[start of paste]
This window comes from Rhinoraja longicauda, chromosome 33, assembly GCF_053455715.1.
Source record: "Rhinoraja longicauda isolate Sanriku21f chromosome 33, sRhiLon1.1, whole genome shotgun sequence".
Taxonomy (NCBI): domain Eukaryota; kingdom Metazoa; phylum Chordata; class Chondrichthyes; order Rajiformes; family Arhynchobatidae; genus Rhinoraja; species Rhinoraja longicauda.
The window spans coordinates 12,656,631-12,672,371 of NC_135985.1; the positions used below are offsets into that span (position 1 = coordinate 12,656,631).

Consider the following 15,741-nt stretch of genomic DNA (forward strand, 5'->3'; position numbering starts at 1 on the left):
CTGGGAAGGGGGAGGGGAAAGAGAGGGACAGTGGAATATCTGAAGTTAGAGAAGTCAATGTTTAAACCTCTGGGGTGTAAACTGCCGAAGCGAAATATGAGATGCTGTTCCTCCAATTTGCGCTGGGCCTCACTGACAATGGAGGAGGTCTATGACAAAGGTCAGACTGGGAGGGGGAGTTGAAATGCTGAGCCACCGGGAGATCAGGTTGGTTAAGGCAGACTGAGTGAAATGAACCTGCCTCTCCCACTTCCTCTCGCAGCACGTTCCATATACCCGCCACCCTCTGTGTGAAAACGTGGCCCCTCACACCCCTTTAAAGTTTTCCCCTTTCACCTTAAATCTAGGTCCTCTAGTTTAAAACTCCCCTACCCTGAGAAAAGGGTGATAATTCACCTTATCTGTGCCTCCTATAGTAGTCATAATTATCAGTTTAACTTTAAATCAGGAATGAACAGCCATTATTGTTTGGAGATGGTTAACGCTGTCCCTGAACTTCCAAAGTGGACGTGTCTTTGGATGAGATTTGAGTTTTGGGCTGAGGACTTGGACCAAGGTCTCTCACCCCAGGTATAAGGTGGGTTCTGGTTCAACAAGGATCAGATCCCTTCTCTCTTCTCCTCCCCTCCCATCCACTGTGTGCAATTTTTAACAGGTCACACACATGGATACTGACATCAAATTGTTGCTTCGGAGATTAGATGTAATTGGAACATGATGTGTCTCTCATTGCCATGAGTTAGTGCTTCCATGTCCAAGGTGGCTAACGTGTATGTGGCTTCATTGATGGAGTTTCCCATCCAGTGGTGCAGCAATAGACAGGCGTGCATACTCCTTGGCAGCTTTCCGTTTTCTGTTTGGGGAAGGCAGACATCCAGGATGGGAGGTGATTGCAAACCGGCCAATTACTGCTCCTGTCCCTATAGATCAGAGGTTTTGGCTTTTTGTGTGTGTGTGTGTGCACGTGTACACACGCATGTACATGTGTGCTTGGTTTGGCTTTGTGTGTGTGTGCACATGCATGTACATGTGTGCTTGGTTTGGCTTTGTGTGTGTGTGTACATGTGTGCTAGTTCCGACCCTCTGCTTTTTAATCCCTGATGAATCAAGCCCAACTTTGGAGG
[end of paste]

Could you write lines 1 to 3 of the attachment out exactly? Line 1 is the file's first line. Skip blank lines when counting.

This window comes from Rhinoraja longicauda, chromosome 33, assembly GCF_053455715.1.
Source record: "Rhinoraja longicauda isolate Sanriku21f chromosome 33, sRhiLon1.1, whole genome shotgun sequence".
Taxonomy (NCBI): domain Eukaryota; kingdom Metazoa; phylum Chordata; class Chondrichthyes; order Rajiformes; family Arhynchobatidae; genus Rhinoraja; species Rhinoraja longicauda.